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Thanamos

Preparing for physics

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Thanamos    151
Hey guys. I have just finished specifications for a new game I want to write, but this time I want to include physics and ragdoll, although just as eyecandy. The game, a 3D sideway scroller really has no need for physics, but for certain things, like the player dying, I want a dramatic ragdoll effect. Or when a thing explodes I would like to see parts flying and bouncing on the floor, things that look good but have no real impact on the game. But since I have never done anything related to physics I am a bit unsure how to implement this, and I would therefore like to wait with that specific implementation. I also want to keep the complexity at a reasonable level. So my question is this, what do I need to keep in mind while writing the game to make is easier to implement physics in the end? Consider this a physics learning project.

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oliii    2196
I dont think there is much to it, apart from the obvious. It is best to keep a separation between collision detection and the physics itself.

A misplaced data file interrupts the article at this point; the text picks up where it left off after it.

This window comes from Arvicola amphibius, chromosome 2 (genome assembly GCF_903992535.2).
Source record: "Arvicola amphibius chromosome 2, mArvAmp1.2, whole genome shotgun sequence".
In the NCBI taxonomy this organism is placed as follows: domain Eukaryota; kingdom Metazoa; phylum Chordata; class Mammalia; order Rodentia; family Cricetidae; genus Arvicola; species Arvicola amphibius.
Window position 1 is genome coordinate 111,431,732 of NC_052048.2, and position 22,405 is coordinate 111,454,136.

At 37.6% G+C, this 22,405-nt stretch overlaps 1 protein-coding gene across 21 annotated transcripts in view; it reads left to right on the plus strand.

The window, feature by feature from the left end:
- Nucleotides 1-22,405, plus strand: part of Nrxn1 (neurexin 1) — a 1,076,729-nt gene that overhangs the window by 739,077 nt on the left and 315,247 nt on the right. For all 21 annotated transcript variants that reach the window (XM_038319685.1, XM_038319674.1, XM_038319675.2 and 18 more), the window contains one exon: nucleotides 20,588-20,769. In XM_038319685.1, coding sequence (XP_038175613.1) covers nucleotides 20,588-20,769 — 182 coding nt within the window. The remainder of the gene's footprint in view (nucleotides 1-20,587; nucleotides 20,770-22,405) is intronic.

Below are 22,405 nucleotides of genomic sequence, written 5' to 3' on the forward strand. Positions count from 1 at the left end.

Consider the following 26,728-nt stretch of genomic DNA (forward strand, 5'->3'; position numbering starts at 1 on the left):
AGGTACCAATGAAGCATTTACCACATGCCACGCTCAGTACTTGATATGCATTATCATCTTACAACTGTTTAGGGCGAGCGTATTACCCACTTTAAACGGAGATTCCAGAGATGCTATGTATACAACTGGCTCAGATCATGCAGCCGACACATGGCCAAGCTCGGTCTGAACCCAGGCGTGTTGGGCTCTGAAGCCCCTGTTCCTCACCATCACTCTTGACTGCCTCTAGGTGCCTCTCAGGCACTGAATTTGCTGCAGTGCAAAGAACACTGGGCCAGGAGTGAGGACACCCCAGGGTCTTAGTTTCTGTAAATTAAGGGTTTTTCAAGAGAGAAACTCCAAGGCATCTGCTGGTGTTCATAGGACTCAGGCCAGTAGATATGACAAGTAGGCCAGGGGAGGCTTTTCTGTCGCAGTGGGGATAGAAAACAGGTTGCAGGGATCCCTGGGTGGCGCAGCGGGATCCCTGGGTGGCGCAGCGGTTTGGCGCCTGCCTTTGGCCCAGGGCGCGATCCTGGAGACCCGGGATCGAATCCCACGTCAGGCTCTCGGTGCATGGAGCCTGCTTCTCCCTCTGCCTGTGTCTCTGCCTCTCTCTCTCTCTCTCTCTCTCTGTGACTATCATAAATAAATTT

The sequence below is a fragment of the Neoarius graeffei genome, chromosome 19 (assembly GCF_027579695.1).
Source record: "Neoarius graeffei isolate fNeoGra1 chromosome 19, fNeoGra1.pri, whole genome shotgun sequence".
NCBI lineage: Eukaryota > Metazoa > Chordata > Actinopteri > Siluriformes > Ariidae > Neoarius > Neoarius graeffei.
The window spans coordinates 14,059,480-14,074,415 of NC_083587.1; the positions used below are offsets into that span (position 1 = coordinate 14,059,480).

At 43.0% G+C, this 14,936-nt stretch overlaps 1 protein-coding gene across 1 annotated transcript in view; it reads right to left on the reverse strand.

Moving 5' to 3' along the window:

doing effects triggered by collisions are usually done via callbacks / message systems.

The collision systems are usually split into two.

- Broad phase (where the objects bound by simple volumes, are spacially 'sorted'). Using a bounding volume hierarchy, it builds a list of object pairs that can potentially collide.

- Narrow phase. This is responsible for detecting exact collisions between the pairs of objects to test.

- The collision objects are usually simple. Boxes, spheres, and terrains (list of edges in 2D).

plus some extra candy, like queries (ray intersection queries, objects inside an volume, ...).

For a simple effect system, I'd keep it simple and ignore the broad phase collision (and do a 'test against everything'). Your ragdoll / particles will collide against the terrain only, so there is no need for it).

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